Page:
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May 20, 2004
For immediate release

Early Intervention Crucial For Children With Speech And Language Problems

Health and Social Services

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As part of Speech and Hearing Month, the Little Expressions Provincial Speech and Language Initiative is providing all family physicians and pediatricians provincewide with a desktop reference guide of speech and language guidelines.

Little Expressions has also partnered with the PEI Speech and Hearing Association to provide fact sheets to all early childhood educators and family resource centers across the province. The fact sheets contain information regarding developmental guidelines, the referral process and practical tips to support a child’s speech and language development.

May is Speech and Hearing Month here in Prince Edward Island and across North America. The PEI Speech and Hearing Association, which represents speech language pathologists and audiologist in the province, is celebrating its 25th anniversary this year. In Canada, it is estimated that one in ten people has a speech, language or hearing problem.

All people in a child’s life can play an important role in promoting good speech and language development. Babies learn to talk by listening to others around them, so diagnosing hearing problems as early as possible is crucial for their speech and language development. The Prince County Hospital and the Queen Elizabeth Hospital are playing a pivotal role in early intervention by providing infant hearing screening to all newborns.

Although the development of speech and language skills varies among children, there are guidelines that care givers can follow to ensure a child’s speech, language and hearing are developing as they should:

-By three months a child should be reacting to loud noises or new sounds and “playing” with his or her voice.

-By 12 months, a child should begin to understand some common words like “bye-bye” and be starting to say some single words.

-By 18 months, a child should have a core vocabulary of 10-20 words and be able to put sounds together that seem like sentences.

-By two years, a child should be following simple directions, saying some two-word sentences, and have a vocabulary of approximately 150-300 words.

-By three years, a child should be using three- to four-word sentences and be understandable 90 per cent of the time with familiar and unfamiliar listeners.

-In the remaining pre-school years, children should be highly understandable, ask and answer many different kinds of age-appropriate questions, have improved reasoning skills, and be able to follow more complex directions.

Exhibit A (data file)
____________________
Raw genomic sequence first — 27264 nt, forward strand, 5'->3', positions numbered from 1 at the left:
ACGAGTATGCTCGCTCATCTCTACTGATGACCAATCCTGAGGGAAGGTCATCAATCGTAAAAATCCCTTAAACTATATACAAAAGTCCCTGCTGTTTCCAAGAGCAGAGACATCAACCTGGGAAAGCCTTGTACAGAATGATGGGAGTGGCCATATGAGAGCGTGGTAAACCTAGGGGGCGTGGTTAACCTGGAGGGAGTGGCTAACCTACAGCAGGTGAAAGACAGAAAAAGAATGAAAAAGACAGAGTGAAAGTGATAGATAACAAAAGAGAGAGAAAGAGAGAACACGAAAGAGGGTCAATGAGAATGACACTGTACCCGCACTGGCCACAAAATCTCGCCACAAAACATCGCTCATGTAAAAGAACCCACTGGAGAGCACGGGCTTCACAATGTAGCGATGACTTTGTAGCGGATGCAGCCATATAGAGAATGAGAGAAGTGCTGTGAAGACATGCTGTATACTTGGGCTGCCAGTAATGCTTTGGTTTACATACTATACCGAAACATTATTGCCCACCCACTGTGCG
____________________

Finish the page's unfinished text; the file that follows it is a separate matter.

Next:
Nicole Léger, President of the PEI Speech and Hearing Association, urges parents and care-givers who suspect that a child has a problem not to put off seeing a specialist.

“Although learning is ongoing, a child’s brain is most receptive to learning communication skills in the first four years of life. If a parent or care-giver suspects a problem, it is important to seek help as soon as possible,” Ms. Léger notes.

Diane Johnstone, speech-language pathologist and Coordinator of Little Expressions Provincial Speech and Language Initiative, agrees. “While current demands on speech-pathology services nationwide are resulting in wait lists, it is nonetheless recommended that a referral to a speech-language pathologist be completed as soon as an issue arises. In Prince Edward Island, a parent has many options for referral. They can speak to their physician, public health nurse, or early childhood educator regarding a referral to speech-language pathology. Parents themselves can refer their child by calling their local speech-language pathology and audiology office.”

Parents and care givers play a crucial role in a child’s speech and language development. Even if a parent or care giver does not suspect a problem, there are many ways to enhance a child’s speech and language development. It is important to provide good speech models and keep ear infections in check when supporting a child’s communication skills. Daily activities such as bath time, meal time, playing, reading, and driving in the car provide optimal times for language learning.

PEI’s newest initiative, Little Expressions Mean A Lot, shows parents and care givers how to capitalize on those daily language opportunities. Little Expressions networks with government and communities to provide additional training and print resources to parents, early childhood educators and others to address a preschool child’s speech and language development in all environments.

For more information regarding the PEI Speech and Hearing Association, call 368-4440. For more information on the Little Expressions Provincial Speech and Language Initiative, contact Diane Johnstone at 368-5579 or visit the Little Expressions Website at .

Media Contact: Sara Underwood
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